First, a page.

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TVC15 07-03-2008 11:17 PM

Paint that sags
 
My exterior oil primer (SW A100) applied on 2 vertical redwood siding pieces has sagged in 3 places. It was brushed onto old redwood that was stripped of previous paint/primer, sanded, cleaned, etc.

Is sanding the proper way to remove the imperfection? Or, should paint stripper be used in the 3 areas?

Should I have rolled this primer? Should I have thinned the primer?

Thanks in advance for any suggestions.

Nestor_Kelebay 07-04-2008 12:19 AM

I would just scrape off those sagged areas with a sharp paint scraper and repaint.

Thinning your paint is good practice in my books because it BOTH lowers the viscosity of the paint so that it self levels faster and dilutes the paint so that it takes more time for the thinners to evaporate, thereby creating better conditions for the paint to self level on horizontal surfaces so that you don't see any brush strokes.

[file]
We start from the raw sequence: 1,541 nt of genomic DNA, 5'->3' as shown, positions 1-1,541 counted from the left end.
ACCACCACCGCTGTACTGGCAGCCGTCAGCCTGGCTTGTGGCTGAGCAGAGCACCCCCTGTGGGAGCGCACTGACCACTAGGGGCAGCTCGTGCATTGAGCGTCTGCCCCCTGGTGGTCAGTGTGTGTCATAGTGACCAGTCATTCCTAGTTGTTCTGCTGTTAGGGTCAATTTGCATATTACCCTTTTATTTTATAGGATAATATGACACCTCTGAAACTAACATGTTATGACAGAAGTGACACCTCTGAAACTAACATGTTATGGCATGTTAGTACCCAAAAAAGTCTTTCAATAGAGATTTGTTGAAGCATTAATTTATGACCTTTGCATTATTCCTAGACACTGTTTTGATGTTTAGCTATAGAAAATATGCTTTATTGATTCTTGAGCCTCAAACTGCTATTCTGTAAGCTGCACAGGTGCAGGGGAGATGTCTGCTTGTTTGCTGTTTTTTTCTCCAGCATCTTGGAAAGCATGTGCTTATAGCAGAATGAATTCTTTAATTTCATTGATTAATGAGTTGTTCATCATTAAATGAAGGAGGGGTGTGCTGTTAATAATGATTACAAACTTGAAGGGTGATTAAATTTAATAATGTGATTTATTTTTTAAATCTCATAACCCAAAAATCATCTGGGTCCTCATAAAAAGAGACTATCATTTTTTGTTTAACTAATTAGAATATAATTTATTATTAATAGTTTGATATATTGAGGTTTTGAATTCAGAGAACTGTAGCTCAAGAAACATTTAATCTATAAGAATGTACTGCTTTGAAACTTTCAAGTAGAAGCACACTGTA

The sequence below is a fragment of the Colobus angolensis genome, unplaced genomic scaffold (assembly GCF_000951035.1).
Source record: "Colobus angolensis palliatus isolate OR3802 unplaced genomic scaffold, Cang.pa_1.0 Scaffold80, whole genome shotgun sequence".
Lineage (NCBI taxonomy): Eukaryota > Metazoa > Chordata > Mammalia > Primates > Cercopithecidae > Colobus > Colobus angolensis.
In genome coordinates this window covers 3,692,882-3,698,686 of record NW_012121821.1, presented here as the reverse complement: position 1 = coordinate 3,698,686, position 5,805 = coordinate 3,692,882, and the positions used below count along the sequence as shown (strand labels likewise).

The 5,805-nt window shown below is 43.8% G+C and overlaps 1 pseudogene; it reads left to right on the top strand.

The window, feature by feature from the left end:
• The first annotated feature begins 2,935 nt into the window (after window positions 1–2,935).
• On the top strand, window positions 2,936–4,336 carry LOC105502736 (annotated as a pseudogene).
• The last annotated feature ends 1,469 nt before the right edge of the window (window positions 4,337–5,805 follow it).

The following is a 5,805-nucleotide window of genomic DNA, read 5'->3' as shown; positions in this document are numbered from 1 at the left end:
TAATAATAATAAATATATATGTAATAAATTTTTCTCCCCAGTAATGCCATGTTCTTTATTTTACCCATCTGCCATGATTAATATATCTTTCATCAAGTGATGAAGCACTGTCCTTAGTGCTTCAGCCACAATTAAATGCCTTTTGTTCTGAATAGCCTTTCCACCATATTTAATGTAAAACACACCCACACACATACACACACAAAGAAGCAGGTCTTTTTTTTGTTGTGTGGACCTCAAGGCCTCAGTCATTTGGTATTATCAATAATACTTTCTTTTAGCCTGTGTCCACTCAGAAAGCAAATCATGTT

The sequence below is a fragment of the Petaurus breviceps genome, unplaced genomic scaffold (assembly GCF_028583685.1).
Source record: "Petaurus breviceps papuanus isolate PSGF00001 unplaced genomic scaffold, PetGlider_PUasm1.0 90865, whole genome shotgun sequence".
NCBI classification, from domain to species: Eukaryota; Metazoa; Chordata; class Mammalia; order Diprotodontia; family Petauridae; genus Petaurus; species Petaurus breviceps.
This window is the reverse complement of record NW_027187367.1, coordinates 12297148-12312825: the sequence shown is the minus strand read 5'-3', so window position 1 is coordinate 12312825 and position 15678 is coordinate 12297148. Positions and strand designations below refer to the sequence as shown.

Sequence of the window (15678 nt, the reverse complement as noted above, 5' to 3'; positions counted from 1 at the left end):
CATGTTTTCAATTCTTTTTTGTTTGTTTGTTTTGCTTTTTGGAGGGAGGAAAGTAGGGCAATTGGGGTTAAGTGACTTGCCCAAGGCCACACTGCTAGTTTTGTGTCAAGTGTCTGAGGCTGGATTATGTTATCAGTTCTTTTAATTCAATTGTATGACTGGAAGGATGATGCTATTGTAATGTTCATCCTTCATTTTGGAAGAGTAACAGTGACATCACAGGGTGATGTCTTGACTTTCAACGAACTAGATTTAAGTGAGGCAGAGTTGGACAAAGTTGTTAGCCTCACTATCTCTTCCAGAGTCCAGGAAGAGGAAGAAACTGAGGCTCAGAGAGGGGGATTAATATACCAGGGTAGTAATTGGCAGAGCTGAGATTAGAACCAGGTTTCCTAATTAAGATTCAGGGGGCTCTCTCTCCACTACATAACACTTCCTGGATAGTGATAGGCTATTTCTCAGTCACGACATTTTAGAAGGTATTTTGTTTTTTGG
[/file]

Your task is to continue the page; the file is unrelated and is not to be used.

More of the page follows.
The problem is that by thinning latex or oil based paints, you also create better conditions for the paint to sag as it dries on vertical surfaces.

I've been told that using a paint conditioner like the Flood Company's "Penetrol" for oil based paints and "Floetrol" for latex paints thins the paint without lowering it's viscosity, so that you prevent sagging in the paint on vertical surfaces. However, I've never tried either product when painting vertical surfaces to see if it works that way. If you try it, and it doesn't work, then keep thinning your paint, but apply thinner coats to eliminate sagging.


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